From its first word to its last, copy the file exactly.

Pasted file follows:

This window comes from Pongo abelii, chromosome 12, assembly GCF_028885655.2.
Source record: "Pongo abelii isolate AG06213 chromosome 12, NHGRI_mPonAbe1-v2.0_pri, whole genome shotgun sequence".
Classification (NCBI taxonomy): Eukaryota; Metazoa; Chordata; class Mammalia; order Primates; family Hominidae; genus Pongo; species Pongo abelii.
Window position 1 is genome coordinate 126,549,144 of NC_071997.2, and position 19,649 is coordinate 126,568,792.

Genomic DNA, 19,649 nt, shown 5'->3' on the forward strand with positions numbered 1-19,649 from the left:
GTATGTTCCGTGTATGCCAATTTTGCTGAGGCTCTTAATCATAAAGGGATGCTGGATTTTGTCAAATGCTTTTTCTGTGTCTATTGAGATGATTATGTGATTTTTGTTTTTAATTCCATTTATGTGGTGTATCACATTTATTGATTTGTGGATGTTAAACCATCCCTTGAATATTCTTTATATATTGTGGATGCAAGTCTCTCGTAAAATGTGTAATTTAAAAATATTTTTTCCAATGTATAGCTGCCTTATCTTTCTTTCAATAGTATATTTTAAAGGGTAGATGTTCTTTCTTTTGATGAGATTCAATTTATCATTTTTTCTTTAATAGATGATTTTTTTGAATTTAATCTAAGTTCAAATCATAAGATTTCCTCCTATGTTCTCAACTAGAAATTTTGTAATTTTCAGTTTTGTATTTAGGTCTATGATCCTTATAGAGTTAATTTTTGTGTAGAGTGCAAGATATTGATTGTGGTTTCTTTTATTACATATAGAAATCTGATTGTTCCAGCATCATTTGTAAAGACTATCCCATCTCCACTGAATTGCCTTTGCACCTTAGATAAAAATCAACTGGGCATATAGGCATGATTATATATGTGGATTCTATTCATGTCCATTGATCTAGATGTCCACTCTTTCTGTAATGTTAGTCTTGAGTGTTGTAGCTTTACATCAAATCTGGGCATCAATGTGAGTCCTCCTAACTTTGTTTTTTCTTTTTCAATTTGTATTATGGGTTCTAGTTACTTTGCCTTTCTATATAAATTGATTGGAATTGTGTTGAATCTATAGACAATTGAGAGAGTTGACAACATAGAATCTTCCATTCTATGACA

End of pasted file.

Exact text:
This window comes from Pongo abelii, chromosome 12, assembly GCF_028885655.2.
Source record: "Pongo abelii isolate AG06213 chromosome 12, NHGRI_mPonAbe1-v2.0_pri, whole genome shotgun sequence".
Classification (NCBI taxonomy): Eukaryota; Metazoa; Chordata; class Mammalia; order Primates; family Hominidae; genus Pongo; species Pongo abelii.
Window position 1 is genome coordinate 126,549,144 of NC_071997.2, and position 19,649 is coordinate 126,568,792.

Genomic DNA, 19,649 nt, shown 5'->3' on the forward strand with positions numbered 1-19,649 from the left:
GTATGTTCCGTGTATGCCAATTTTGCTGAGGCTCTTAATCATAAAGGGATGCTGGATTTTGTCAAATGCTTTTTCTGTGTCTATTGAGATGATTATGTGATTTTTGTTTTTAATTCCATTTATGTGGTGTATCACATTTATTGATTTGTGGATGTTAAACCATCCCTTGAATATTCTTTATATATTGTGGATGCAAGTCTCTCGTAAAATGTGTAATTTAAAAATATTTTTTCCAATGTATAGCTGCCTTATCTTTCTTTCAATAGTATATTTTAAAGGGTAGATGTTCTTTCTTTTGATGAGATTCAATTTATCATTTTTTCTTTAATAGATGATTTTTTTGAATTTAATCTAAGTTCAAATCATAAGATTTCCTCCTATGTTCTCAACTAGAAATTTTGTAATTTTCAGTTTTGTATTTAGGTCTATGATCCTTATAGAGTTAATTTTTGTGTAGAGTGCAAGATATTGATTGTGGTTTCTTTTATTACATATAGAAATCTGATTGTTCCAGCATCATTTGTAAAGACTATCCCATCTCCACTGAATTGCCTTTGCACCTTAGATAAAAATCAACTGGGCATATAGGCATGATTATATATGTGGATTCTATTCATGTCCATTGATCTAGATGTCCACTCTTTCTGTAATGTTAGTCTTGAGTGTTGTAGCTTTACATCAAATCTGGGCATCAATGTGAGTCCTCCTAACTTTGTTTTTTCTTTTTCAATTTGTATTATGGGTTCTAGTTACTTTGCCTTTCTATATAAATTGATTGGAATTGTGTTGAATCTATAGACAATTGAGAGAGTTGACAACATAGAATCTTCCATTCTATGACA